Kuroda told a news conference on May 3 that the loans will help countries subsidize the price of food staples for the poor.
He said the amount for the bank's financial aid would be "sizable, but not enormous." However, he declined to give an amount, saying it will depend on requests from poor countries.
Kuroda warned that "the cheap-food era may be over," saying that prices of rice, for instance, have nearly tripled in the past four months. He said Asia's poor are particularly vulnerable to rising prices for staples such as rice, because most of their spending goes toward food.
"Combined, 75 percent of expenditure of the poor would be affected by price [and fuel] inflation," Kuroda said. "And you can imagine how big the impact is likely to be on those poor people."
The ADB said in a report issued in Madrid that nearly 1.7 billion people in Asia are living on $2 a day or less. The report said higher food costs mean higher inflation, which will reduce consumption, savings, and investment.
Asia has been experiencing rapid economic expansion, which reached 8.7 percent last year. The bank forecasts growth at a still-robust 7.6 percent in 2008, excluding Japan, despite slowdowns in the United States and elsewhere.
But this is to come with inflation expected to hit 5.1 percent across Asia this year, the highest level in a decade, in part due to the rising cost of food.
Meanwhile, Asian states will see their fiscal deficits worsen because of the need to provide subsidies to offset rising food and energy costs for the poor.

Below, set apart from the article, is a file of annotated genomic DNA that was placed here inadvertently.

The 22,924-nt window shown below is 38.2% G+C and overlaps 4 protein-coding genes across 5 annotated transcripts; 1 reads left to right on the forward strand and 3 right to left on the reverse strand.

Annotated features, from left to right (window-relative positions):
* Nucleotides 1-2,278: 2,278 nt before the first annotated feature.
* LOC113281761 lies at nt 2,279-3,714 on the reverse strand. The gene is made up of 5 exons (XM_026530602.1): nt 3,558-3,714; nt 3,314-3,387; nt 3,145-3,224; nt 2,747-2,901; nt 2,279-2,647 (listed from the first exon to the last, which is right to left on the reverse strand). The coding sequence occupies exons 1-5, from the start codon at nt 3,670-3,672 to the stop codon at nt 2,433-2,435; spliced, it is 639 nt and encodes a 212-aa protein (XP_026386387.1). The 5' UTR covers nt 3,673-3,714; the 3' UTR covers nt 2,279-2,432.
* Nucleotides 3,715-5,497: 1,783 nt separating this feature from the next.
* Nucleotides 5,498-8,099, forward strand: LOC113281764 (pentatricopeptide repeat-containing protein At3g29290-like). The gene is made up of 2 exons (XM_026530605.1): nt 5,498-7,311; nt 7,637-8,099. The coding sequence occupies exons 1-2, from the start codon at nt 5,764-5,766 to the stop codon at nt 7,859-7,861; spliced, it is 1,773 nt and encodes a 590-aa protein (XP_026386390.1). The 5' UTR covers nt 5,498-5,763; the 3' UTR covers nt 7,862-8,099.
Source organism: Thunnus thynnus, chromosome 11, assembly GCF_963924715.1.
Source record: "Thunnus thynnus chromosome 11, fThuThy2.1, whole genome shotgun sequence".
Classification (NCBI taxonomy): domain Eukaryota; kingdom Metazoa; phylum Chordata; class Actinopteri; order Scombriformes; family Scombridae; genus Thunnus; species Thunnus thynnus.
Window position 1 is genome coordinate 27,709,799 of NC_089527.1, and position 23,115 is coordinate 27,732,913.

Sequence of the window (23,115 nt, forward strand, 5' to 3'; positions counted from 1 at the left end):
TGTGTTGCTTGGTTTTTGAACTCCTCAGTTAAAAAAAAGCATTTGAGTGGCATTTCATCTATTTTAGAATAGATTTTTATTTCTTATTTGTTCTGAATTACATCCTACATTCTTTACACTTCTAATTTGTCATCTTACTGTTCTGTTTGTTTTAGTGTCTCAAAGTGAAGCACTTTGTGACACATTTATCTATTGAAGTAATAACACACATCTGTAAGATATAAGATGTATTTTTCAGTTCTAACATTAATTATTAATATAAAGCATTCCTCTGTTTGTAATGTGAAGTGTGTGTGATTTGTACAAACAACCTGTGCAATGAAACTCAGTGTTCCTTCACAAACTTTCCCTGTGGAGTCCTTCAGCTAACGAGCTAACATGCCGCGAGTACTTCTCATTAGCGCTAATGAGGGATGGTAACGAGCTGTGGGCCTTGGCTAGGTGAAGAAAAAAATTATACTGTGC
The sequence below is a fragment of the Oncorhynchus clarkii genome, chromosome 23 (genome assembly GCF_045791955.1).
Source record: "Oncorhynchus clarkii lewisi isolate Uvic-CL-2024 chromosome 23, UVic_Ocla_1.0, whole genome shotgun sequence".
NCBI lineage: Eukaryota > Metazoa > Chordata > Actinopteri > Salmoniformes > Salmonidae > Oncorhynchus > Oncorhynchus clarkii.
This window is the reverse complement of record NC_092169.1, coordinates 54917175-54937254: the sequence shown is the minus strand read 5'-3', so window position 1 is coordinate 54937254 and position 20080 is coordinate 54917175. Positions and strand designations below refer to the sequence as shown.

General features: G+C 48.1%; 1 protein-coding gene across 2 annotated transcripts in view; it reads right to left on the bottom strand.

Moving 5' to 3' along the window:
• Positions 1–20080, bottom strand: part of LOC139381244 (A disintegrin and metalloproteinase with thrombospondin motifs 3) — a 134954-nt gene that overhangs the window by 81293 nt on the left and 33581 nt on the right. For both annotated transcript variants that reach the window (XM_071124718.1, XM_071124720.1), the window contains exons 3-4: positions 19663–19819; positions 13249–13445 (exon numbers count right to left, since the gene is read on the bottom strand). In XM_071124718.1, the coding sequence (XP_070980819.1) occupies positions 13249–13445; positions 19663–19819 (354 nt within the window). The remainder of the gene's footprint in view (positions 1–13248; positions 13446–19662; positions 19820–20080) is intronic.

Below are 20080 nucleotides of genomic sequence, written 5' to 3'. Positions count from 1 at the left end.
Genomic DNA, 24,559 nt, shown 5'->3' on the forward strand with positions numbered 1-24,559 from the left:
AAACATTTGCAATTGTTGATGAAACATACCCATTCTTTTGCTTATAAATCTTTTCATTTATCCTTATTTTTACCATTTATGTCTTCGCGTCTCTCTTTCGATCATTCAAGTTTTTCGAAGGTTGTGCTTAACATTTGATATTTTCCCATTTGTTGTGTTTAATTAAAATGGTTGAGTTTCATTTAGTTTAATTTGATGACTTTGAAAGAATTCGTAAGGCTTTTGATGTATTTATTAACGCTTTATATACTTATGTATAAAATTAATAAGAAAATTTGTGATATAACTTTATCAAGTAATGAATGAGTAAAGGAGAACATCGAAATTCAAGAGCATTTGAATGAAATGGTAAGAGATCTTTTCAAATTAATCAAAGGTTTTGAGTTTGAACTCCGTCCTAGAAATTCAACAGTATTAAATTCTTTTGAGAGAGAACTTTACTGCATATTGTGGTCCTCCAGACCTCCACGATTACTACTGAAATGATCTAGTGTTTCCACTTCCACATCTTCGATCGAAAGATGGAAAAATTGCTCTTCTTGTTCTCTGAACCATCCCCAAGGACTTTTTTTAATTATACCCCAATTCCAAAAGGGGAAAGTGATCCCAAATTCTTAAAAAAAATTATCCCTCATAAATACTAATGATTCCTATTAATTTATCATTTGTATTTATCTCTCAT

Coming Out Against Subsidies
A number of Asian countries have imposed price controls or restrictions on food exports in a bid to secure domestic supplies. But the bank said this can backfire by discouraging farmers from planting, thus reducing supplies and raising prices.
Kuroda said the ADB believes "targeted interventions" to protect food entitlements of the most vulnerable and poor are more effective to mitigate the immediate impact of rising food prices.
He also criticized plans by Southeast Asian countries to set up an OPEC-style rice cartel, saying it is better to let market forces operate freely.
In addition, the ADB chief spoke against oil subsidies. "Many developing countries in Asia as well as other parts of the world have oil subsidies and this is not a very effective way to help the poor people," Kuroda said.
The bank also wants developed countries to stop paying subsidies for production of biofuels, saying it makes staples more expensive.
Rising use of biofuels, greater demand for food, poor harvests, and higher fuel costs have been blamed for the price rise.
The four-day meeting of the ADB's board begins in earnest on May 5 and will bring together about 3,000 delegates, including finance ministers, academics, and members of other multilateral development agencies.
Donor countries have pledged $11.3 billion to the bank's Asian Development Fund, its key poverty-alleviation mechanism, for 2009-12, a 60 percent increase over the last four-year period.
The Manila-based bank was created in 1966 to fight poverty in the Asia-Pacific region. Every other year, the bank and its 67 member states hold their annual meeting in one of its member countries that are outside the region.
compiled from agency reports